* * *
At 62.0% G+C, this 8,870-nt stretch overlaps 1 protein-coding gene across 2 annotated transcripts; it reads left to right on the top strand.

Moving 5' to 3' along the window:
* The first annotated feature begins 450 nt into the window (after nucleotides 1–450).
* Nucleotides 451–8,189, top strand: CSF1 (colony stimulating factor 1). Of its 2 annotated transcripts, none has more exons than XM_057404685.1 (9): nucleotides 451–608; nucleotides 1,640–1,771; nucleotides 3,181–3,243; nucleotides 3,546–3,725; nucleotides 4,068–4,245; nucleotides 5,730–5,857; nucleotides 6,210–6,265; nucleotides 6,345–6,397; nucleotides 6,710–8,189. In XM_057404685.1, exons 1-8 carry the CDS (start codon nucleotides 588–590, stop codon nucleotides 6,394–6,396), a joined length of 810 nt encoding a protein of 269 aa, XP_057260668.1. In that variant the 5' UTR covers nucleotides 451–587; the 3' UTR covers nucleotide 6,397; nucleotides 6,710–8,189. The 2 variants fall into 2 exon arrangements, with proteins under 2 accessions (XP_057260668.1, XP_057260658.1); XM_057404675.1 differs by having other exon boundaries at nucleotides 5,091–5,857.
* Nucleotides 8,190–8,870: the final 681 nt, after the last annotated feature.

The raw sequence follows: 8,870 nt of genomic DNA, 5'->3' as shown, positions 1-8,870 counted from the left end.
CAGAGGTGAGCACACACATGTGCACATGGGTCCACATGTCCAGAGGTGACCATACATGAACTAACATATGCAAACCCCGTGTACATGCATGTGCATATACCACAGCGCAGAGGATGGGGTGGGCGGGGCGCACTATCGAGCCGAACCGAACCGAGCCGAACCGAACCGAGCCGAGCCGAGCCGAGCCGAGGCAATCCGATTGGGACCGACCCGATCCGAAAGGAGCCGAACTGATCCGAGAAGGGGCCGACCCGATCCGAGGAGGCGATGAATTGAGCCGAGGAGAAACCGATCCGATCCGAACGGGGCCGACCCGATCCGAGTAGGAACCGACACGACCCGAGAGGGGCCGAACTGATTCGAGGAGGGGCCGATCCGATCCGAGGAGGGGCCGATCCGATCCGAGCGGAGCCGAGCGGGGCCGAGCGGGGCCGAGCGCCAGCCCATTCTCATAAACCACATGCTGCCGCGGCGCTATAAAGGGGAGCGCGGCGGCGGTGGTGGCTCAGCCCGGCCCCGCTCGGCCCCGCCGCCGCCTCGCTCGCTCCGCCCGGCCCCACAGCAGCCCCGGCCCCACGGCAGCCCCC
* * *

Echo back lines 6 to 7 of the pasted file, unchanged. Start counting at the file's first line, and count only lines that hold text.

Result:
The raw sequence follows: 8,870 nt of genomic DNA, 5'->3' as shown, positions 1-8,870 counted from the left end.
CAGAGGTGAGCACACACATGTGCACATGGGTCCACATGTCCAGAGGTGACCATACATGAACTAACATATGCAAACCCCGTGTACATGCATGTGCATATACCACAGCGCAGAGGATGGGGTGGGCGGGGCGCACTATCGAGCCGAACCGAACCGAGCCGAACCGAACCGAGCCGAGCCGAGCCGAGCCGAGGCAATCCGATTGGGACCGACCCGATCCGAAAGGAGCCGAACTGATCCGAGAAGGGGCCGACCCGATCCGAGGAGGCGATGAATTGAGCCGAGGAGAAACCGATCCGATCCGAACGGGGCCGACCCGATCCGAGTAGGAACCGACACGACCCGAGAGGGGCCGAACTGATTCGAGGAGGGGCCGATCCGATCCGAGGAGGGGCCGATCCGATCCGAGCGGAGCCGAGCGGGGCCGAGCGGGGCCGAGCGCCAGCCCATTCTCATAAACCACATGCTGCCGCGGCGCTATAAAGGGGAGCGCGGCGGCGGTGGTGGCTCAGCCCGGCCCCGCTCGGCCCCGCCGCCGCCTCGCTCGCTCCGCCCGGCCCCACAGCAGCCCCGGCCCCACGGCAGCCCCC